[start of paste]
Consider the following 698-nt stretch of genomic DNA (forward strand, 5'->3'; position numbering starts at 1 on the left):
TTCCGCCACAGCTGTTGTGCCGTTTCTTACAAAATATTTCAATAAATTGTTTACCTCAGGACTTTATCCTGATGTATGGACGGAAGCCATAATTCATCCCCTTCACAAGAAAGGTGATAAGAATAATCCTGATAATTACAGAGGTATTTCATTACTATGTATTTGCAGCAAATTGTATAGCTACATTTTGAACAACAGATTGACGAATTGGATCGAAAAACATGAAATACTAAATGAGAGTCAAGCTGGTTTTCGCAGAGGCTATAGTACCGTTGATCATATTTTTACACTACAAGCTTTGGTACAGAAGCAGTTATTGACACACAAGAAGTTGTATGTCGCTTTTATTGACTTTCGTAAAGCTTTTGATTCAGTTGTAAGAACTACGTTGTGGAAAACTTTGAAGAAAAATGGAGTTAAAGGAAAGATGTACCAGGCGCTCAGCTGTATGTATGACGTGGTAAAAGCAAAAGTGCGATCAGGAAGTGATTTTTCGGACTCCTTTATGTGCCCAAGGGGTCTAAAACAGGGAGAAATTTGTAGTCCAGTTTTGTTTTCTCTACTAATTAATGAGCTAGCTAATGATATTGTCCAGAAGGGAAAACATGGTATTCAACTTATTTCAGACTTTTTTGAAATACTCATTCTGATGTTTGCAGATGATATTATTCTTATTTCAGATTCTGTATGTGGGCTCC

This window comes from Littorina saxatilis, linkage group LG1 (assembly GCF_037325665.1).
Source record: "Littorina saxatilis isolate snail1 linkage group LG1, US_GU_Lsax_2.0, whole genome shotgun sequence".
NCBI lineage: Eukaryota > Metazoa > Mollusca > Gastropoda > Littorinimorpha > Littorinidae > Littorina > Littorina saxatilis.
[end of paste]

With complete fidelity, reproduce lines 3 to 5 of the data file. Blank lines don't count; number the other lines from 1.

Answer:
This window comes from Littorina saxatilis, linkage group LG1 (assembly GCF_037325665.1).
Source record: "Littorina saxatilis isolate snail1 linkage group LG1, US_GU_Lsax_2.0, whole genome shotgun sequence".
NCBI lineage: Eukaryota > Metazoa > Mollusca > Gastropoda > Littorinimorpha > Littorinidae > Littorina > Littorina saxatilis.